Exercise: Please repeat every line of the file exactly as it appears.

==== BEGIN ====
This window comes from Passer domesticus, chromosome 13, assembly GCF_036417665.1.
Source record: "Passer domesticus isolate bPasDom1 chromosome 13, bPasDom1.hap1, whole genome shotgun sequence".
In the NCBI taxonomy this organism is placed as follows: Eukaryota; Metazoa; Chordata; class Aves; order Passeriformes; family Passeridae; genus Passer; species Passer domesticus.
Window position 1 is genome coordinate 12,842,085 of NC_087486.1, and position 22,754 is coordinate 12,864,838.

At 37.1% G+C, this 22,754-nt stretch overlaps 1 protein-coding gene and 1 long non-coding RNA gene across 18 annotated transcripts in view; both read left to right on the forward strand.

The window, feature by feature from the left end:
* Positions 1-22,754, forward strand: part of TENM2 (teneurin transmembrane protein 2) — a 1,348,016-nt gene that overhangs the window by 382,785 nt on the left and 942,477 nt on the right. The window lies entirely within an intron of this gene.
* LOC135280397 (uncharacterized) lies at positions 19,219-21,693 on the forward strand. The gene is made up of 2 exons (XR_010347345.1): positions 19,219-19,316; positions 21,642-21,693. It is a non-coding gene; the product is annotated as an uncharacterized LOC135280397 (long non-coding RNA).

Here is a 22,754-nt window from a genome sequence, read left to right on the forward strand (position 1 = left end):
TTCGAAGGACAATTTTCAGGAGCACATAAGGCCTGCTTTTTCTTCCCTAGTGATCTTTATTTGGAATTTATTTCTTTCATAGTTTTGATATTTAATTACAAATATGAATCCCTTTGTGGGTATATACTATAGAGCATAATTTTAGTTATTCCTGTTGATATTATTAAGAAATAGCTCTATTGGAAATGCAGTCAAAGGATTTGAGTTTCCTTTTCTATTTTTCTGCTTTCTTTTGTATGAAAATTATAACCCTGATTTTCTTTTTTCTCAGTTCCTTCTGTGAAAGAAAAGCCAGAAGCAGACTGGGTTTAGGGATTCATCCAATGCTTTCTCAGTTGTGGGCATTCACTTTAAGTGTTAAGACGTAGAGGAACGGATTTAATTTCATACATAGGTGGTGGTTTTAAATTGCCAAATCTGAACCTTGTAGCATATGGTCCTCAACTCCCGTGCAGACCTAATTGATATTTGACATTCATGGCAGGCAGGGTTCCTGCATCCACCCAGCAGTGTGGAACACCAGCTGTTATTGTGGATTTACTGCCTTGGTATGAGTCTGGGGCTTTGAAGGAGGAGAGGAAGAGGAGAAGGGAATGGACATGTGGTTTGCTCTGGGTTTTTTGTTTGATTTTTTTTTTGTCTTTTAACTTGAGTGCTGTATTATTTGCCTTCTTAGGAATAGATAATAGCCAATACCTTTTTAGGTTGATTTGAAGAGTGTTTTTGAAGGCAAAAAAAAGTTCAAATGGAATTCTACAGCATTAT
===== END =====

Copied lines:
This window comes from Passer domesticus, chromosome 13, assembly GCF_036417665.1.
Source record: "Passer domesticus isolate bPasDom1 chromosome 13, bPasDom1.hap1, whole genome shotgun sequence".
In the NCBI taxonomy this organism is placed as follows: Eukaryota; Metazoa; Chordata; class Aves; order Passeriformes; family Passeridae; genus Passer; species Passer domesticus.
Window position 1 is genome coordinate 12,842,085 of NC_087486.1, and position 22,754 is coordinate 12,864,838.

At 37.1% G+C, this 22,754-nt stretch overlaps 1 protein-coding gene and 1 long non-coding RNA gene across 18 annotated transcripts in view; both read left to right on the forward strand.

The window, feature by feature from the left end:
* Positions 1-22,754, forward strand: part of TENM2 (teneurin transmembrane protein 2) — a 1,348,016-nt gene that overhangs the window by 382,785 nt on the left and 942,477 nt on the right. The window lies entirely within an intron of this gene.
* LOC135280397 (uncharacterized) lies at positions 19,219-21,693 on the forward strand. The gene is made up of 2 exons (XR_010347345.1): positions 19,219-19,316; positions 21,642-21,693. It is a non-coding gene; the product is annotated as an uncharacterized LOC135280397 (long non-coding RNA).

Here is a 22,754-nt window from a genome sequence, read left to right on the forward strand (position 1 = left end):
TTCGAAGGACAATTTTCAGGAGCACATAAGGCCTGCTTTTTCTTCCCTAGTGATCTTTATTTGGAATTTATTTCTTTCATAGTTTTGATATTTAATTACAAATATGAATCCCTTTGTGGGTATATACTATAGAGCATAATTTTAGTTATTCCTGTTGATATTATTAAGAAATAGCTCTATTGGAAATGCAGTCAAAGGATTTGAGTTTCCTTTTCTATTTTTCTGCTTTCTTTTGTATGAAAATTATAACCCTGATTTTCTTTTTTCTCAGTTCCTTCTGTGAAAGAAAAGCCAGAAGCAGACTGGGTTTAGGGATTCATCCAATGCTTTCTCAGTTGTGGGCATTCACTTTAAGTGTTAAGACGTAGAGGAACGGATTTAATTTCATACATAGGTGGTGGTTTTAAATTGCCAAATCTGAACCTTGTAGCATATGGTCCTCAACTCCCGTGCAGACCTAATTGATATTTGACATTCATGGCAGGCAGGGTTCCTGCATCCACCCAGCAGTGTGGAACACCAGCTGTTATTGTGGATTTACTGCCTTGGTATGAGTCTGGGGCTTTGAAGGAGGAGAGGAAGAGGAGAAGGGAATGGACATGTGGTTTGCTCTGGGTTTTTTGTTTGATTTTTTTTTTGTCTTTTAACTTGAGTGCTGTATTATTTGCCTTCTTAGGAATAGATAATAGCCAATACCTTTTTAGGTTGATTTGAAGAGTGTTTTTGAAGGCAAAAAAAAGTTCAAATGGAATTCTACAGCATTAT